EMC (NYSE: EMC) today unveiled a caching and data mobility appliance that the company hopes will ease the problem of latency in global storage networks.
The new VPLEX, announced today at EMC World, is designed to virtualize far-flung heterogeneous storage networks into one massive global storage network, speeding data access and I/O and limiting latency through caching and cache coherence.
Local and metro versions of VPLEX are already generally available, and EMC plans extended distance and global versions in the next year or two, offering what EMC vice president of marketing Barbara Robidoux said will be “transparent data mobility over unlimited distance.”
The VPLEX appliances, which start at $77,000 and are also available by subscription, come with 32 GB/s Fibre Channel directors, ports and interconnects and 64 GB of read cache, and are based on Intel multi-core CPUs.
Initial arrays supported include EMC Symmetrix V-Max and DMX, Clariion CX and CX4, HDS 9970/9980 and USP-V/VM, and IBM DS8000, with support planned for other IBM, Hitachi Data Systems, HP and NetApp (NASDAQ: NTAP) arrays.
VPLEX Local supports one to four Virtualization Engines per rack and up to 8,000 virtualized LUNs per system, while the Metro version offers twice that across data centers with synchronous distance support.
The Metro version includes support for VMware VMotion between ESX clusters up to 100km, with support planned for Microsoft Hyper-V, clustered file systems, and IP-based storage, including FCoE. Metro VPLEX also promises non-disruptive migrations and relocations greater than 100km.
Metro lets users link two VPLEX clusters within a data center or up to 100 km apart and to federate some or all of the storage volumes across both clusters, presenting the “stretched” volumes at each site as if they were local shared volumes. It promises 5ms round-trip maximum response time between sites.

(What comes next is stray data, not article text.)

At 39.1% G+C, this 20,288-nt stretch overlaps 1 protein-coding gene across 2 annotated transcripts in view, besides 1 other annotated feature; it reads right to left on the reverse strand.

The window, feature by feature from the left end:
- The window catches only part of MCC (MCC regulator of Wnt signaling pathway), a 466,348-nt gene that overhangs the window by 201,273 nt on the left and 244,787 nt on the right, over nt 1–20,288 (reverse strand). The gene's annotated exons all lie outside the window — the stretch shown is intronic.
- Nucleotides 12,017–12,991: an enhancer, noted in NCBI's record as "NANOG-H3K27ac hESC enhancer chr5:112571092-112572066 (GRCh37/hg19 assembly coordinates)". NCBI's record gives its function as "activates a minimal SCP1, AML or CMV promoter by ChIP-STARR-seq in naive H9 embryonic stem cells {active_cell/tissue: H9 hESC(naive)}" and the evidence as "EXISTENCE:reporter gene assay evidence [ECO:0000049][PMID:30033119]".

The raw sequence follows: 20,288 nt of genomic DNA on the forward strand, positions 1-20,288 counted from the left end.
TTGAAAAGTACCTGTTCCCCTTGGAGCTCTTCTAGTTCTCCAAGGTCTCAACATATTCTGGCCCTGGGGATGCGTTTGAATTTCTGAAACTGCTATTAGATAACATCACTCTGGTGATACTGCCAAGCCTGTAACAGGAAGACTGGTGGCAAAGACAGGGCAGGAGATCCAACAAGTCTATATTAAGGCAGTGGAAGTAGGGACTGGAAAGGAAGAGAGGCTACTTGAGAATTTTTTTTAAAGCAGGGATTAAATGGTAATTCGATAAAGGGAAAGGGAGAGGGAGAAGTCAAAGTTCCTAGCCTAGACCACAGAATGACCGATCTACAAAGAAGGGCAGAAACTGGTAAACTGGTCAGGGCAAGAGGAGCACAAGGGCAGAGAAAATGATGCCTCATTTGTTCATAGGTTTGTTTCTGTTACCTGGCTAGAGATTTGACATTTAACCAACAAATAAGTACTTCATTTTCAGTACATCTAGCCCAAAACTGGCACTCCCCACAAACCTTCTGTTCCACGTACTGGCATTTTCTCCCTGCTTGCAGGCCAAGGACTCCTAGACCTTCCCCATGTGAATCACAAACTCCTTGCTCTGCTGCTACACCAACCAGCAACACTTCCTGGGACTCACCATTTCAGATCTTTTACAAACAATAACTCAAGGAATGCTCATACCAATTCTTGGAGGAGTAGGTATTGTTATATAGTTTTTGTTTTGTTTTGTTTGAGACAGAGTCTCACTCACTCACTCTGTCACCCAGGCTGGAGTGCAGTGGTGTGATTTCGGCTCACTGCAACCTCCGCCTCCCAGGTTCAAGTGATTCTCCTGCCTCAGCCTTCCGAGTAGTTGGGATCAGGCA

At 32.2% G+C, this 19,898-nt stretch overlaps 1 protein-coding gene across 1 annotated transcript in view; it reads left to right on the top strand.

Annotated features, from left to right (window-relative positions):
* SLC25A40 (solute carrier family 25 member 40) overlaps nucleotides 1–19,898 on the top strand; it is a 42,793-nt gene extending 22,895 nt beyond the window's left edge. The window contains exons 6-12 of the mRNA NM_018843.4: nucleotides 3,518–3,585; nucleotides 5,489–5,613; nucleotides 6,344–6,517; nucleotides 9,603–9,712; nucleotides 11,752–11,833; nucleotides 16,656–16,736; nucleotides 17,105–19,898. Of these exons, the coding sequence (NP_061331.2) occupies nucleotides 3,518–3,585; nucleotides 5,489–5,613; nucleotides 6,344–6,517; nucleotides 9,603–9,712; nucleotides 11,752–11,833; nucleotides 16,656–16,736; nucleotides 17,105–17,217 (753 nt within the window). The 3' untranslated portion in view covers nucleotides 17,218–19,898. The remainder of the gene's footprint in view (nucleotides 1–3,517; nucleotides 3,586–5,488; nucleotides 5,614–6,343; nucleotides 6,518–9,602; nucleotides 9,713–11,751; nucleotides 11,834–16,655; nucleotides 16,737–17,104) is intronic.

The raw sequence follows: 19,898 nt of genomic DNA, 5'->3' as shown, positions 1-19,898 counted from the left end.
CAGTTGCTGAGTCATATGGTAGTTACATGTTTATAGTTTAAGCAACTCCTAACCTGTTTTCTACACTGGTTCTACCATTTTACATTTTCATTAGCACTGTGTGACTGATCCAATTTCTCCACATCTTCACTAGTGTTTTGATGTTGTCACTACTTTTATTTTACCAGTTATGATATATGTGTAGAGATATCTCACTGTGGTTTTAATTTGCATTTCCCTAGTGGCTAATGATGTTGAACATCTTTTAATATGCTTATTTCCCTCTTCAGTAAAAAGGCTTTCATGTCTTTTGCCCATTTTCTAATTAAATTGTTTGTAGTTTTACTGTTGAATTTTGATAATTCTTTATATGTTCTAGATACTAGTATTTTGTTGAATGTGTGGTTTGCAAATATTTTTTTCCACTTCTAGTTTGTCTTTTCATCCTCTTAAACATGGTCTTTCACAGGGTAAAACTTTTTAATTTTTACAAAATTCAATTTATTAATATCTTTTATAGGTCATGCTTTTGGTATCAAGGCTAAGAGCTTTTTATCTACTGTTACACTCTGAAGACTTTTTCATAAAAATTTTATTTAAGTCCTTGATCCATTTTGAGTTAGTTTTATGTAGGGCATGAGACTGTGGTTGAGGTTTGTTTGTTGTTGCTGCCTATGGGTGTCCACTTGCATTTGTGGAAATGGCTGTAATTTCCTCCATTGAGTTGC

The technology is based in part on intellectual property acquired from YottaYotta. A spokesman for the data storage giant called the technology “the culmination of a multi-year EMC development effort that combines EMC expertise and intellectual property with the intellectual property EMC acquired from YottaYotta. EMC has additionally invested in bringing new capabilities to VPLEX in multiple areas.”
One of those areas is VPLEX’s storage operating software (GeoSynchrony), which runs on
top of a specially built hardened Linux kernel with native optimizations to minimize I/O latency and maximize throughput. The extended distance and global versions (Geo and Global) will be based on asynchronous technology and will begin reading data before it fully arrives, and even anticipate what data will arrive next, according to EMC. EMC calls the new approach AccessAnywhere, and says it will eventually be added to other EMC storage solutions.
Patrick Gelsinger, the head of EMC’s Information Infrastructure Products division, said in a statement that VPLEX “is groundbreaking technology and that will change the way data centers are designed and managed. It’s a core component of EMC’s Virtual Storage vision and will do to storage what server virtualization has done to computing and will provide game-changing levels of efficiency and flexibility. The ability to share, move and access large amounts of data regardless of location is a key element of the journey to the private cloud. VPLEX technology will enable follow the sun computing, the relocating of workloads to low-cost energy regions or moving them out of the way of approaching storms — in general, IT environments will be more dynamic and flexible than ever before.”
NetApp claims to have beaten EMC to the punch. NetApp vice president of solutions and alliances marketing Patrick Rogers said the company “is already at the forefront of this evolution with our existing and proven FlexCache technology combined with our best-of-breed technology partner ecosystem. What sets NetApp apart is our ability to deliver these capabilities through a single, unified platform instead of forcing customers to leverage disparate architectures that require an entirely new set of processes, tools and training.”
Stay tuned for more coverage from EMC World.
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